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Good CSR, bad CSR

The other day I got hot under the collar about what was basically a trivial matter. The outsourced customer service function of American Express needed appropriate phrases to express appropriate reactions when a customer called because their credit card was declined. Quite possibly because of cultural differences, the scripted responses weren’t appropriate at all.

But why would a company even want to banter with the customer in the first place? This is not a marriage or personal relationship where you are trying to gain the upper hand. There’s a customer service policy in place to handle whatever concern the customer is contacting you about. Just deal with it, as efficiently is possible. Don’t embellish the dialog in a way that can turn a neutral situation into a negative.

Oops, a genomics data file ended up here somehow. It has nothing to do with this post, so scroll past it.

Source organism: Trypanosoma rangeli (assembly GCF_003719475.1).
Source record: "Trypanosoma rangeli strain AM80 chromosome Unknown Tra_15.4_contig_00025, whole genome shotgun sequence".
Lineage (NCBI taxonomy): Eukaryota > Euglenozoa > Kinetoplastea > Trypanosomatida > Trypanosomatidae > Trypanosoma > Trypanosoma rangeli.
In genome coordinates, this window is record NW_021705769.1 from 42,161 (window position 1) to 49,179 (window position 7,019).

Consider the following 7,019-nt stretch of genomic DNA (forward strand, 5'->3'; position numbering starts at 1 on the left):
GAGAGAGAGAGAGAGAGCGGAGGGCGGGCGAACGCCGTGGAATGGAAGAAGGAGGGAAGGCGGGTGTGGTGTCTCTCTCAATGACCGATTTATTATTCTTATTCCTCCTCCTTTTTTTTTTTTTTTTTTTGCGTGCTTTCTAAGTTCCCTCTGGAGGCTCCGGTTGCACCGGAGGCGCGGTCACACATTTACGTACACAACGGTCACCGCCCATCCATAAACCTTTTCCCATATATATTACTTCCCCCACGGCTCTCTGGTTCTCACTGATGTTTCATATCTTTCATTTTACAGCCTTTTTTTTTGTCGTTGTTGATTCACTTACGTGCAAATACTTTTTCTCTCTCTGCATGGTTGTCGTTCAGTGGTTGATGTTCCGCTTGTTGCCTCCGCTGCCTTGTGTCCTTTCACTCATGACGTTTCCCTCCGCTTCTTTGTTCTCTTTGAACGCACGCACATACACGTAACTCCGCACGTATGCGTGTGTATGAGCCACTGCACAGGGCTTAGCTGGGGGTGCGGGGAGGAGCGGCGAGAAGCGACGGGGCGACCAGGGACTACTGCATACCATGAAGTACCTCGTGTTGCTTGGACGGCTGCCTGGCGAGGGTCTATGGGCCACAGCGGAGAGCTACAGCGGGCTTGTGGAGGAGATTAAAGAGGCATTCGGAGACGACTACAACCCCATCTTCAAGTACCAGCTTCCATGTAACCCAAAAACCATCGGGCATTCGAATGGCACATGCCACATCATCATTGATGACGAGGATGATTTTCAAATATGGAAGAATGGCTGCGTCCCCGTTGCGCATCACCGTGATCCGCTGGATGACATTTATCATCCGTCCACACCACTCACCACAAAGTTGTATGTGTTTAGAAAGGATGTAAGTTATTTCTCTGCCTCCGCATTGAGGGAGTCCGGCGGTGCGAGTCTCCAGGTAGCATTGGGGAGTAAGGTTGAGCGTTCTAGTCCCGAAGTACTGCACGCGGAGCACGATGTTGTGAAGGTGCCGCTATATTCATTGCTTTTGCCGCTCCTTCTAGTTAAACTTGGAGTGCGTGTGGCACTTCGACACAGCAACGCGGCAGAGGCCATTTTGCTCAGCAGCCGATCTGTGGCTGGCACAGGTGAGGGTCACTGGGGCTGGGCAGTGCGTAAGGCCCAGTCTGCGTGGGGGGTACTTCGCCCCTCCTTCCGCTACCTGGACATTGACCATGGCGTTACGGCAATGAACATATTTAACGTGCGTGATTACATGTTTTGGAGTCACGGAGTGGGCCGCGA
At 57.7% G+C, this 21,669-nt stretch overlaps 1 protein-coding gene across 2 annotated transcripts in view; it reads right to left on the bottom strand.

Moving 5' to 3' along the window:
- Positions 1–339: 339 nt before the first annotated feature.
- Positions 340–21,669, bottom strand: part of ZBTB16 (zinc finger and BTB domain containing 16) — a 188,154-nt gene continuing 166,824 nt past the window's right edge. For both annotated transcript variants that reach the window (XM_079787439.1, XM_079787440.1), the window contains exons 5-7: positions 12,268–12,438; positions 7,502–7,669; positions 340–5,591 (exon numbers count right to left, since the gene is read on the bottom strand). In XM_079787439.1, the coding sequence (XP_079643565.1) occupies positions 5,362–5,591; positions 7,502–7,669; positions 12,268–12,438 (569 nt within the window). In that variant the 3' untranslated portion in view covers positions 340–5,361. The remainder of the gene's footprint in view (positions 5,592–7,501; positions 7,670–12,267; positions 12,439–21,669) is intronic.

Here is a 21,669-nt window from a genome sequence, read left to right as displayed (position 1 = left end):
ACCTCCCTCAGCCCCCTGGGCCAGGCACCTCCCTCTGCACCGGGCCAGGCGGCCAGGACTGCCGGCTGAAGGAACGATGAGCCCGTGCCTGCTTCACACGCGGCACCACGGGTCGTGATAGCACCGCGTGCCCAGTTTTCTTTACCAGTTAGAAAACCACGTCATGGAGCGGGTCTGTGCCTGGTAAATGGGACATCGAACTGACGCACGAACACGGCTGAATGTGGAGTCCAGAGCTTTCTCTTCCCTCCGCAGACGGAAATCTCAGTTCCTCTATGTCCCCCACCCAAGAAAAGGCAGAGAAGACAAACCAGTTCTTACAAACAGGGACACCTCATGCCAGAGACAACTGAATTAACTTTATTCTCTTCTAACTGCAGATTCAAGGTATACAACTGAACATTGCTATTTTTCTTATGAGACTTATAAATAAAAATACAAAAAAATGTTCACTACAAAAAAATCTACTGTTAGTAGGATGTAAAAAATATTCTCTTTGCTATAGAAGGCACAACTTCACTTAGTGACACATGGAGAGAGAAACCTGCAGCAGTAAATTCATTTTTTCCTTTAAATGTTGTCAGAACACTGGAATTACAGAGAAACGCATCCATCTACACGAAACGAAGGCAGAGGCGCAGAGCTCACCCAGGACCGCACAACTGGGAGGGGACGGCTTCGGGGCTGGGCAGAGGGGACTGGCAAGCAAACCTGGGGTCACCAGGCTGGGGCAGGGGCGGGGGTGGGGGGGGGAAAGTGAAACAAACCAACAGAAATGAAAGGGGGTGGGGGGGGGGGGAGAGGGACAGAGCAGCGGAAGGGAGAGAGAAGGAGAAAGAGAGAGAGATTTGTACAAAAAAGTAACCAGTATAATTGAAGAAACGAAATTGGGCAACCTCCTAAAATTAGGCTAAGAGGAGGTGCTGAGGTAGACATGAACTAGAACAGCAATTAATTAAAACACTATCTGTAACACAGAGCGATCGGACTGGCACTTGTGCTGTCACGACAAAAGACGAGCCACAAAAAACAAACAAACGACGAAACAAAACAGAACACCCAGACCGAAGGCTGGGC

At the other end of the spectrum, if the customer has a complaint or request and your policy is to honor it, there is nothing wrong with an additional coating of obsequiousness. An example is this response from amazon.com when I downloaded a Kindle book thinking it was free through the Prime lending library and discovered I was charged for it.

First, let me apologize for any inconvenience caused by this issue. I do understand how frustrating this must have been to you. We value our customers’ trust above all else–it is the foundation upon which Amazon.com was built. Please know that this situation was the result of a combination of technical and human errors, and that in no way did we intend for this to happen.

Over the top? You bet. Did it cost Amazon any more than a simple notice that my charge had been reversed? Not a penny. Will this make me more likely to give more money to Amazon? Absolutely.

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